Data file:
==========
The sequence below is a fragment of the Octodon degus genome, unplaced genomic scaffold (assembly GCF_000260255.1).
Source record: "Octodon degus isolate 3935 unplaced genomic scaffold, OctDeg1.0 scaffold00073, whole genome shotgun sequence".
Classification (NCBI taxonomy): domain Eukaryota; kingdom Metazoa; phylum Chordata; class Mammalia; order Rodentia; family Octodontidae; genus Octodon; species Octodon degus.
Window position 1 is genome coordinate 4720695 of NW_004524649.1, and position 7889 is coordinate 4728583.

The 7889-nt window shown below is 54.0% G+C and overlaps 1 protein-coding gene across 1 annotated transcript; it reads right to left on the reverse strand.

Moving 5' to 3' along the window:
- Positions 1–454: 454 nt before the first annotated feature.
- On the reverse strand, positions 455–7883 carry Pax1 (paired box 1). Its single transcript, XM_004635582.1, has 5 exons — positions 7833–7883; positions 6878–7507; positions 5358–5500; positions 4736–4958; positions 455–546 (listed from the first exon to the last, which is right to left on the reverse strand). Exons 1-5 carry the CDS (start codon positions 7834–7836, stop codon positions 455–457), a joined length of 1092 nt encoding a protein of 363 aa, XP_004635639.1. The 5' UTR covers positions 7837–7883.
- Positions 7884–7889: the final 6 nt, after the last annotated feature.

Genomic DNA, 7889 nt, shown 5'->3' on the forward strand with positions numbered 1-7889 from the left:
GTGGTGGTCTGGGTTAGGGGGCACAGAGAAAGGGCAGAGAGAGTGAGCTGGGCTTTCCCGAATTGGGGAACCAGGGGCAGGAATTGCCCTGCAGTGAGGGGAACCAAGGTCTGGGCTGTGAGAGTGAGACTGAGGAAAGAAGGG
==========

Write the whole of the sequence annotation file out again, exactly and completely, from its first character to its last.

The sequence below is a fragment of the Octodon degus genome, unplaced genomic scaffold (assembly GCF_000260255.1).
Source record: "Octodon degus isolate 3935 unplaced genomic scaffold, OctDeg1.0 scaffold00073, whole genome shotgun sequence".
Classification (NCBI taxonomy): domain Eukaryota; kingdom Metazoa; phylum Chordata; class Mammalia; order Rodentia; family Octodontidae; genus Octodon; species Octodon degus.
Window position 1 is genome coordinate 4720695 of NW_004524649.1, and position 7889 is coordinate 4728583.

The 7889-nt window shown below is 54.0% G+C and overlaps 1 protein-coding gene across 1 annotated transcript; it reads right to left on the reverse strand.

Moving 5' to 3' along the window:
- Positions 1–454: 454 nt before the first annotated feature.
- On the reverse strand, positions 455–7883 carry Pax1 (paired box 1). Its single transcript, XM_004635582.1, has 5 exons — positions 7833–7883; positions 6878–7507; positions 5358–5500; positions 4736–4958; positions 455–546 (listed from the first exon to the last, which is right to left on the reverse strand). Exons 1-5 carry the CDS (start codon positions 7834–7836, stop codon positions 455–457), a joined length of 1092 nt encoding a protein of 363 aa, XP_004635639.1. The 5' UTR covers positions 7837–7883.
- Positions 7884–7889: the final 6 nt, after the last annotated feature.

Genomic DNA, 7889 nt, shown 5'->3' on the forward strand with positions numbered 1-7889 from the left:
GTGGTGGTCTGGGTTAGGGGGCACAGAGAAAGGGCAGAGAGAGTGAGCTGGGCTTTCCCGAATTGGGGAACCAGGGGCAGGAATTGCCCTGCAGTGAGGGGAACCAAGGTCTGGGCTGTGAGAGTGAGACTGAGGAAAGAAGGG